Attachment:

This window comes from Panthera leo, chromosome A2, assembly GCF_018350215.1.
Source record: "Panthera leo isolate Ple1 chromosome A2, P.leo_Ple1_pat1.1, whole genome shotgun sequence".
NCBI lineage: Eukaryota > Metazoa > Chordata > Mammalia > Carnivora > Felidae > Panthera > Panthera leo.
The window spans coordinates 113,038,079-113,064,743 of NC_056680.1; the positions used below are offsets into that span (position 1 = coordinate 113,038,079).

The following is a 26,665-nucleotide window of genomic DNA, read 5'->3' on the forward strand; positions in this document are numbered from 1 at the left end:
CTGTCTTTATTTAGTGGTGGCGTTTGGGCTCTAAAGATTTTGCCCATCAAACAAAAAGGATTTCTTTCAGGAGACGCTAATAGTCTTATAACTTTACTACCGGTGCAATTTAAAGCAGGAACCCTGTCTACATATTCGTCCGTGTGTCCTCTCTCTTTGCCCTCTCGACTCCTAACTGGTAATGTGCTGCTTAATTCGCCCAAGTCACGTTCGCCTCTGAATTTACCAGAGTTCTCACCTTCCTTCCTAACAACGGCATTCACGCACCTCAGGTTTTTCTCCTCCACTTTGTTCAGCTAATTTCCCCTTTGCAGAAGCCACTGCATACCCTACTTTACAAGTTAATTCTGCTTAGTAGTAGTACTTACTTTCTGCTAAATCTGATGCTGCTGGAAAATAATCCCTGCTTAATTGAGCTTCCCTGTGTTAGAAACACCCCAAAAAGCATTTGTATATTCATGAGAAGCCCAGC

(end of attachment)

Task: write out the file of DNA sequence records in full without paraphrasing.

This window comes from Panthera leo, chromosome A2, assembly GCF_018350215.1.
Source record: "Panthera leo isolate Ple1 chromosome A2, P.leo_Ple1_pat1.1, whole genome shotgun sequence".
NCBI lineage: Eukaryota > Metazoa > Chordata > Mammalia > Carnivora > Felidae > Panthera > Panthera leo.
The window spans coordinates 113,038,079-113,064,743 of NC_056680.1; the positions used below are offsets into that span (position 1 = coordinate 113,038,079).

The following is a 26,665-nucleotide window of genomic DNA, read 5'->3' on the forward strand; positions in this document are numbered from 1 at the left end:
CTGTCTTTATTTAGTGGTGGCGTTTGGGCTCTAAAGATTTTGCCCATCAAACAAAAAGGATTTCTTTCAGGAGACGCTAATAGTCTTATAACTTTACTACCGGTGCAATTTAAAGCAGGAACCCTGTCTACATATTCGTCCGTGTGTCCTCTCTCTTTGCCCTCTCGACTCCTAACTGGTAATGTGCTGCTTAATTCGCCCAAGTCACGTTCGCCTCTGAATTTACCAGAGTTCTCACCTTCCTTCCTAACAACGGCATTCACGCACCTCAGGTTTTTCTCCTCCACTTTGTTCAGCTAATTTCCCCTTTGCAGAAGCCACTGCATACCCTACTTTACAAGTTAATTCTGCTTAGTAGTAGTACTTACTTTCTGCTAAATCTGATGCTGCTGGAAAATAATCCCTGCTTAATTGAGCTTCCCTGTGTTAGAAACACCCCAAAAAGCATTTGTATATTCATGAGAAGCCCAGC